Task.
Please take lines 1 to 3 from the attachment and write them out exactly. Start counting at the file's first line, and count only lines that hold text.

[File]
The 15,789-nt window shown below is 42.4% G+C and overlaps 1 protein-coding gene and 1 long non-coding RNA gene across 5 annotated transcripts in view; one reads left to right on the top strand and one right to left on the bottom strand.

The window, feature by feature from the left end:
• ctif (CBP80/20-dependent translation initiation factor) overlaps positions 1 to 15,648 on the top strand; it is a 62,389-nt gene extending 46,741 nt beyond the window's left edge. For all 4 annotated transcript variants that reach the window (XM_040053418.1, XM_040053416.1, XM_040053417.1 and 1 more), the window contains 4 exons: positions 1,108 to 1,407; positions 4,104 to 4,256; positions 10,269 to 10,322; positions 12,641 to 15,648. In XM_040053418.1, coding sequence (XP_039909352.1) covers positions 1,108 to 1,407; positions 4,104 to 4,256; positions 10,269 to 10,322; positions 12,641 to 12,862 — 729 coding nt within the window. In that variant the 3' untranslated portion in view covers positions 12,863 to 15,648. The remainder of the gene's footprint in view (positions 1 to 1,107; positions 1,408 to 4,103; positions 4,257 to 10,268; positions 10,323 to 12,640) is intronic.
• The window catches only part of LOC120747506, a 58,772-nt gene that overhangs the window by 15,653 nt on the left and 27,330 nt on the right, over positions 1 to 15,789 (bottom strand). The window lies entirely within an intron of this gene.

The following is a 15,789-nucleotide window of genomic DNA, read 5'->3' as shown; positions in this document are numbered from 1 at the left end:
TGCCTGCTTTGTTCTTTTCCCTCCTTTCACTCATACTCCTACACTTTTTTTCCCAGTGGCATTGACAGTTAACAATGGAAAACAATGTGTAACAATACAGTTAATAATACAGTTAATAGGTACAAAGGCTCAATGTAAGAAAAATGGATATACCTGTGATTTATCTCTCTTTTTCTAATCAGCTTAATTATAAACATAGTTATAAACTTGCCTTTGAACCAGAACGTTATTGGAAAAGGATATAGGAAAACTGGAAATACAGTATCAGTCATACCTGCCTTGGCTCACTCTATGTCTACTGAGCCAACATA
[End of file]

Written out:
The 15,789-nt window shown below is 42.4% G+C and overlaps 1 protein-coding gene and 1 long non-coding RNA gene across 5 annotated transcripts in view; one reads left to right on the top strand and one right to left on the bottom strand.

The window, feature by feature from the left end:
• ctif (CBP80/20-dependent translation initiation factor) overlaps positions 1 to 15,648 on the top strand; it is a 62,389-nt gene extending 46,741 nt beyond the window's left edge. For all 4 annotated transcript variants that reach the window (XM_040053418.1, XM_040053416.1, XM_040053417.1 and 1 more), the window contains 4 exons: positions 1,108 to 1,407; positions 4,104 to 4,256; positions 10,269 to 10,322; positions 12,641 to 15,648. In XM_040053418.1, coding sequence (XP_039909352.1) covers positions 1,108 to 1,407; positions 4,104 to 4,256; positions 10,269 to 10,322; positions 12,641 to 12,862 — 729 coding nt within the window. In that variant the 3' untranslated portion in view covers positions 12,863 to 15,648. The remainder of the gene's footprint in view (positions 1 to 1,107; positions 1,408 to 4,103; positions 4,257 to 10,268; positions 10,323 to 12,640) is intronic.